[size= ]

[size= ]

[size=JOHN]

[size=The next morning, in the early light of Boxing Day, there at the watery edge of my world, with waves rushing to sand and returning in calm ripples to Swansea Bay, Uncle George spoke through my lips.  ]

[size= ]

[size=JOHN AND UNCLE GEORGE]

[size=Swansea][size= will always be with you.]

[size= ]

[size=JOHN]

[size=From that moment until our departure I traveled daily from Burrows Chambers to the bay, quickly passing the fish house smell and the small trawlers docked near the mouth of the river, to the bombed out pier jutting into the Bristol Channel.  ]A fast climb to the sand dunes at my right, and there before me the bay stretched from the River Tawe to the lighthouse at Mumbles head.  This great curving arm holding my world in its warm grasp would soon be left in the wake of an ocean liner.

[size= ]

[size=TOM]

[size=Maybe fifty-three is too old to start again Edie.                   ]

[size= ]

[size=EDIE]

[size=We’ve made our decision.  ]There’s no use worrying about it now. The bombs took everything, but we survived.  This is nothing compared to that.

[size= ]

[size=TOM]

[size=It’s still safer to stay with what you already know.                   ]

[size= ]

[size=JOHN]

[size=Surviving the war was woven into every family conversation at tea time since the day it ended.  ]But my Swansea came after the war, and while adults grieved for the old, children played amidst the rubble with dreams looking forward.  Hollywood images pulled me over the horizon to America.  But visions of rowing up the Tawe on my first voyage with the senior scouts still kept my feet rooted in the sands of Swansea Bay as my mother made our journey clear.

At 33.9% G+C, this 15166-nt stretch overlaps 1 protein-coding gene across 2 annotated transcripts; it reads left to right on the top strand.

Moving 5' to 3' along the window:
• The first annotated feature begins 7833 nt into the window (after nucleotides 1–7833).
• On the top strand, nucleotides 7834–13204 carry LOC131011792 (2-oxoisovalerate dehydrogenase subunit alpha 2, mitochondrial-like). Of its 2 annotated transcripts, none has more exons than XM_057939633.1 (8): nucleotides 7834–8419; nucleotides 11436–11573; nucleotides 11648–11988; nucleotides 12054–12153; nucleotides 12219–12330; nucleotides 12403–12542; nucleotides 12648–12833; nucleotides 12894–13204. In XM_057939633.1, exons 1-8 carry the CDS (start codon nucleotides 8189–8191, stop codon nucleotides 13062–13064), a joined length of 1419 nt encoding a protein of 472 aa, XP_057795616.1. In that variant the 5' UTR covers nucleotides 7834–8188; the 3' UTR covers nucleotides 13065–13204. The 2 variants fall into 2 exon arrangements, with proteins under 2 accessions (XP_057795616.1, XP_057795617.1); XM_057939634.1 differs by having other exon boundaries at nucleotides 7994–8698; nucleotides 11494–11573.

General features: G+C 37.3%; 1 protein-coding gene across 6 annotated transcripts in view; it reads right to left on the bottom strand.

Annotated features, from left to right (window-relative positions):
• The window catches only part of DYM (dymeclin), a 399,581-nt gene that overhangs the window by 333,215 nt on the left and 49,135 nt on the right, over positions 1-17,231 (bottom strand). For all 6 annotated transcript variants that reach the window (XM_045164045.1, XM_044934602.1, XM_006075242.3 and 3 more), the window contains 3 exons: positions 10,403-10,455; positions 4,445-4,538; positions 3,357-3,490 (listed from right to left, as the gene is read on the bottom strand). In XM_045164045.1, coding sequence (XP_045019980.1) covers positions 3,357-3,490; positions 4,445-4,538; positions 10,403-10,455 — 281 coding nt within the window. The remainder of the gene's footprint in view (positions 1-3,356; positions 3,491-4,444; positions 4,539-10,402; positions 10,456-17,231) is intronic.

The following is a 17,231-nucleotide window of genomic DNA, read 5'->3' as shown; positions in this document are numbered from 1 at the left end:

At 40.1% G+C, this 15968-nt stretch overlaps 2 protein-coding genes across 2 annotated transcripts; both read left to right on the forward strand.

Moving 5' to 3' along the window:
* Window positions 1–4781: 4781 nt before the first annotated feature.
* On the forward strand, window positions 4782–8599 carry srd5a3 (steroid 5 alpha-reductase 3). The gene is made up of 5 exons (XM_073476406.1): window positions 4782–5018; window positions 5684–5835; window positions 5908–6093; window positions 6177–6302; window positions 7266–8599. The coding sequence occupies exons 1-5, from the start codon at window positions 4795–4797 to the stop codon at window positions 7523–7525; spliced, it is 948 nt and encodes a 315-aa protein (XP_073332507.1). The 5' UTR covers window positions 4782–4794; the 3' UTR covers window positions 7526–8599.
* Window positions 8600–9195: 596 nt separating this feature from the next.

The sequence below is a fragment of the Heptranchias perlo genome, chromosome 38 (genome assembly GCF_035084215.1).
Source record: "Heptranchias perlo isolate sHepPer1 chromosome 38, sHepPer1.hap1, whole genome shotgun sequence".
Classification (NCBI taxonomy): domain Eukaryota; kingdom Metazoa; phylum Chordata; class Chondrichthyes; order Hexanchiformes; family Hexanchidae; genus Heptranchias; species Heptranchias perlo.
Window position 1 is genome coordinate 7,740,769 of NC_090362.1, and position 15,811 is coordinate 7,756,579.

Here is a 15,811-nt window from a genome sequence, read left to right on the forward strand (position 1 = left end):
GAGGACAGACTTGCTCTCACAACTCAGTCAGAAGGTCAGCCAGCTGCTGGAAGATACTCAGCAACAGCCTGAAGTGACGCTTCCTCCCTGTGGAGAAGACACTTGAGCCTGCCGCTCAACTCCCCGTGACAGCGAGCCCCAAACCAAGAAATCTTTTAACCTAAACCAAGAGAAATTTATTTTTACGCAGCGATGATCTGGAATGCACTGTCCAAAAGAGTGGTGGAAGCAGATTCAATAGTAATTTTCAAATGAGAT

[size= ]

[size= ]

[size= ]

[size=EDIE]

[size=Make your choices John, there’s only so much we can take with us.  ]You can even bring your scout uniform.  We can use it wrap breakable things.

[size= ]

[size=JOHN]

[size=What to shed and what to keep in the limited space of the cargo hold on The Queen Elizabeth became a fixation till finally, in order of importance I claimed my Rupert Annuals, my Eagle annuals with Dan Dare, and of course my beloved Sea Scout uniform.  ]There would be room for more but the priorities were clear.  My mother chose the Swansea China Dinner Service.  My books became dividers between cups and saucers wrapped carefully in socks, underwear, and my uniform.

[size= ]

[size=EDIE]

[size=I want every one of those cups intact when we unpack.  ]Do you hear me Tom? 

[size= ]

[size=TOM]

[size=Yes Edie.]

[size= ]

[size=EDIE]

[size=And every one of those plates and saucers too.]

[size= ]

[size=TOM]

[size=Yes Edie. ]

[size= ]

[size=EDIE]

[size=Every one of those cups, do you hear me?                            ]

[size= ]

[size=JOHN]

[size=Obediently my father complied, fully understanding the importance of symbols, for he had his treasured pendulum clock.  ]The elaborately prepared box for the journey sat beneath its ticking presence until the day before our departure when with great ritual he lowered the clock and our history into its cradle.  When the deed was done, he spoke with his usual simplicity, compressing our world into a cardboard box.  

[size= ]

[size= ]

[size=TOM]

[size=Well now, it’s over and done. ]

[size= ]

[size=JOHN]

[size=After months of preparation, we were ready.  ]The High Street Train Station was a parade of more relatives than passengers.  Uncles, Aunts and cousins, kissing and crying broke into song as the conductor called out.

[size= ]

[size=CONDUCTOR ]

[size=All aboard. ]

[size= ]

[size=JOHN]

[size=The entire station, it seemed, was singing along as the train pulled out.]

[size= ]

[size=(Everyone sings as the sound of a steam engine train pulls away from the station.)]

[size= ]

[size=ALL ACTORS ]

[size= ]We’ll keep a welcome in the hillsides,

[size= ]          We’ll keep a welcome in the vales,

[size= ]          This land you knew will still be singing

[size= ]When you come home again to Wales

[size= ]

[size=(Long pause) ]

[size= ]

[size=JOHN]

[size=Suddenly it was real.  ]I watched the gritty factories, the smokestacks, the heaps of coal slag, and the hills covered with small row houses, slip past the train window, slowly dissolving into the green of pastoral Wales, while the voice of Uncle George still whispered.  Swansea will always be with you.

[size= ]

[size=TOM]

[size=Sit down Edie, you’re making me nervous.]

[size= ]

[size=EDIE]